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SkyMoms > Parenting Tips

Dear Moms: You Are Not A Cruise Director

I’d been waiting for this day for a long time. The day after, Little Bit, our youngest son, completed kindergarten.

I wasn’t waiting in the “I’m over this school year” kind of sense, though that was also true. I was waiting because I longed for alone time with my baby.

Until this year, Little Bit spent two days each week at home with me. Sometimes, we did exciting things together, but most often, we spent our days living in the mundane. Taking walks in our neighborhood, playing outside, cooking, or running errands.

On many occasions when it was errand-running day, we’d find ourselves at our local mall. Our visits would involve trips to a few stores, and they would always end with lunch in the food court at Chick-Fil-A.

These days were nothing special and everything special, all at the same time.

For a year, it’s been my desire to pull Little Bit out of school so we could revisit the past. He’s my baby after all, and this year has involved gigantic waves of change for me.

But in this crazy season of life, that desire never became a reality. Inevitably, I filled my calendar with other obligations, or unexpected things would come up to prevent us from having these special days.

Thus, the wait.

A couple weeks ago, as we were preparing for school to end, I asked Little Bit what he wanted to do on his special day home. I expected him to request a trip to the arboretum, a movie, or a play date. But that’s not what he requested. Instead, he asked if we could do all the things we used to do when he was home with me before starting kindergarten.

He said he wanted to snuggle. He wanted me to work outside in my chairwhile he rode his bike. He wanted to go to the mall and have lunch in the food court at Chick-Fil-A so he could visit one of the workers he refers to as his “friend.” He wanted to ride the escalator up and the elevator down, throw a penny in the fountain, and buy something. Then he wanted to go to the coffee shop and drink chocolate milk in the loft before we picked up his siblings.

Simple enough. So that’s exactly what we did.

The day was nothing special and everything special, all at the same time.

It made me think of summer. And it made me think of you.

I know that moms come to the end of the school year with different emotions. For Stay-At-Home-Moms, summer can feel daunting because it steals their quiet and invades their most productive time.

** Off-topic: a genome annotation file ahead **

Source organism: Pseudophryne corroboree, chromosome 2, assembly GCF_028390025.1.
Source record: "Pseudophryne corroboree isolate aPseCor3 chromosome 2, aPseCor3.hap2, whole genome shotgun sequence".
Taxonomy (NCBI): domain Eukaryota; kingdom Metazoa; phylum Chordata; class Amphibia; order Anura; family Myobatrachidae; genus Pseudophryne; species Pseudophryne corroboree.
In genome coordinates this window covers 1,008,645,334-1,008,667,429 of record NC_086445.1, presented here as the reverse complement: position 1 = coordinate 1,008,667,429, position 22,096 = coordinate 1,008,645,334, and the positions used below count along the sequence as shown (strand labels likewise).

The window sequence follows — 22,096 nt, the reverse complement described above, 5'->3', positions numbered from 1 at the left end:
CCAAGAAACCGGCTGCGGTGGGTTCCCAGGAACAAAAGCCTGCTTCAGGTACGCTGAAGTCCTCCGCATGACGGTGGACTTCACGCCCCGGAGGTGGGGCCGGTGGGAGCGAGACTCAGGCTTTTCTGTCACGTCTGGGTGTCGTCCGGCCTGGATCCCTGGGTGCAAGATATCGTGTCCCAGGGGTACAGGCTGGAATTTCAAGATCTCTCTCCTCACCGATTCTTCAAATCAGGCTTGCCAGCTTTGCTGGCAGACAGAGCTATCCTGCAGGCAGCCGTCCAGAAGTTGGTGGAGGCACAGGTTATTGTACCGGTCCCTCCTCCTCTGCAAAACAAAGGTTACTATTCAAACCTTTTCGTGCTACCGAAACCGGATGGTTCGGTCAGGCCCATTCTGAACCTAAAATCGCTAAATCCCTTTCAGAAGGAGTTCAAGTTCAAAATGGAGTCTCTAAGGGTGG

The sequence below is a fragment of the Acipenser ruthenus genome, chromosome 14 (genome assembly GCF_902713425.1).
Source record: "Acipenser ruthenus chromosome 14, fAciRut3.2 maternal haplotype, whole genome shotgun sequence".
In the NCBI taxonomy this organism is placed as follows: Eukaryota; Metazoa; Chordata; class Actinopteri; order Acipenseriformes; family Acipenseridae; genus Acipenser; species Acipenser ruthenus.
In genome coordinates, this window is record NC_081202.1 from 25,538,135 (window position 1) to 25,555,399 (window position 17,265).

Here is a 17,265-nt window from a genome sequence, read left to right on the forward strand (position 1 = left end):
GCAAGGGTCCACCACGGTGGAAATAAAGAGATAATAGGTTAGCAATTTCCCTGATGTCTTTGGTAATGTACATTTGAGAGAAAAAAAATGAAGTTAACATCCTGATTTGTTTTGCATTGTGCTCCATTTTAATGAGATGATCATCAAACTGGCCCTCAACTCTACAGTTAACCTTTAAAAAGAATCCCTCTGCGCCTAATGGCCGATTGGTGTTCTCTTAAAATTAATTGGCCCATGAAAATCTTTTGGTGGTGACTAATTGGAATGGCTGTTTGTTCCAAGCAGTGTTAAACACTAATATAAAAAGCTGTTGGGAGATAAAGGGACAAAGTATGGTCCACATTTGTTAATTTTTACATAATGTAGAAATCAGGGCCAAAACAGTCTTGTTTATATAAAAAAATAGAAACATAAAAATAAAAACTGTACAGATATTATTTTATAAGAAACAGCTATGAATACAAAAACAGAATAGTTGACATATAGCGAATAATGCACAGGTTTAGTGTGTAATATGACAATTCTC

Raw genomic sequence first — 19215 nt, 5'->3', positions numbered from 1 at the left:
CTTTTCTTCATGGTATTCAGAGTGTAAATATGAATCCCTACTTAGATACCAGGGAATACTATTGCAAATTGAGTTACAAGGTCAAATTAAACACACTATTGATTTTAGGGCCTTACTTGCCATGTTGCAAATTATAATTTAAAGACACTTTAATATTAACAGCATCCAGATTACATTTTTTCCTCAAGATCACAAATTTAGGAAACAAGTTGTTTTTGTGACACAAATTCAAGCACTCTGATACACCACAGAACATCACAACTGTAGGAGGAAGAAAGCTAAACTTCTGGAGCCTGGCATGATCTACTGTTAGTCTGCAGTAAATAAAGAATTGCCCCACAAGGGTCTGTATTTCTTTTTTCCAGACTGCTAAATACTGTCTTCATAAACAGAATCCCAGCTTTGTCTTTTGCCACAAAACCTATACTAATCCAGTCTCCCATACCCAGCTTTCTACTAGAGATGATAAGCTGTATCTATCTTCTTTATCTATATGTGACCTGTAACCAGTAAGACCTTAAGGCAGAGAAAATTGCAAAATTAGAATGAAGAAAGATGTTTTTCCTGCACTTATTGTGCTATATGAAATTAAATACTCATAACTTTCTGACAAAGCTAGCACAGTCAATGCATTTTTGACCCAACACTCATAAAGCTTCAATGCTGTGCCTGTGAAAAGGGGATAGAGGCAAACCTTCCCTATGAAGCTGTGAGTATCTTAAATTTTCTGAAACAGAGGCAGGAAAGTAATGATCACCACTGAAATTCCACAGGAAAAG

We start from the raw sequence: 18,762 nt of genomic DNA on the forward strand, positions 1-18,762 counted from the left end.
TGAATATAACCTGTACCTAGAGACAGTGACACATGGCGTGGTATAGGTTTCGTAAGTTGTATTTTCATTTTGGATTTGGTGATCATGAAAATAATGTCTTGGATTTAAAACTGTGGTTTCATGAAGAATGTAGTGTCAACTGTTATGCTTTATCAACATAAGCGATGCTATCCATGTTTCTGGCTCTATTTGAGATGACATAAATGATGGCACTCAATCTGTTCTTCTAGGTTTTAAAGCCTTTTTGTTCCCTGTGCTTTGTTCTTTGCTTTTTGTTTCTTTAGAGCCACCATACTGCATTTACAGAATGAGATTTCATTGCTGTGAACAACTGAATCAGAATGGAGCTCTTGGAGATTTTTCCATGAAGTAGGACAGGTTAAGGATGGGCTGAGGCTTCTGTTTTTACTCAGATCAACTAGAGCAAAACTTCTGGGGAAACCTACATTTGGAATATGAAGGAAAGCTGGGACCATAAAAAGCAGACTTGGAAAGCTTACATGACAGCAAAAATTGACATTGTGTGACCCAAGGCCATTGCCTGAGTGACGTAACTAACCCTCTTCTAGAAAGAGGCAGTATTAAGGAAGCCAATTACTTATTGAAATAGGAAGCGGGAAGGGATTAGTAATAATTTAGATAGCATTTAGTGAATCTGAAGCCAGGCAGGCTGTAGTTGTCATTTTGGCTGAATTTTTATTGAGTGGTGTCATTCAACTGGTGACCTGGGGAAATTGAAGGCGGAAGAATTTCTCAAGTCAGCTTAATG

For moms who work full-time in an office, summer can feel daunting because they wonder how they will fill their kids’ time.

For moms who work part-time or from home – it’s a combination of these extremes. Trust me, I know.

We all have unique circumstances that can make summers challenging.

But I think we put too much pressure on ourselves.

I think we believe a lie that the only way our kids can have a meaningful summer is if we fill their days with mountaintop experiences.

Based on my experience with Little Bit yesterday, this lie couldn’t be farther from the truth.

So moms, lean in. Listen up. I want to speak words of encouragement into your hearts today. Your summer job is not that of a cruise director. Sure, there will be times when you’re organizing the details of a vacation or outing and carting your children from here to there.

But it’s not your job to insure there are 24/7 activities happening on the Lido Deck.

Your job is to love your kids. To introduce them to Jesus. To teach them right from wrong. To cultivate an environment that’s safe and nurturing. To model grace and forgiveness.

Your job is a lot of things – and yes – it includes setting aside time to focus on creating memorable experiences. But let’s not confuse quantity with quality. Rich blessing exists in the normal day.

I’ll leave you with this. Last summer, I was strolling through some shops on vacation, when I came across a sign:

Normal Day, let me be aware of the treasure you are. Let me not pass you by in quest of some rare and perfect tomorrow. Let me hold you while I may, for it will not always be so. One day I shall dig my fingers into the earth, or bury my face in the pillow, or stretch myself taut, or raise my hands to the sky, and want more than all the world your return. – Mary Jean Irion

May this summer include some mountaintop experiences. But may it also be filled with many opportunities for our children to treasure the normal day.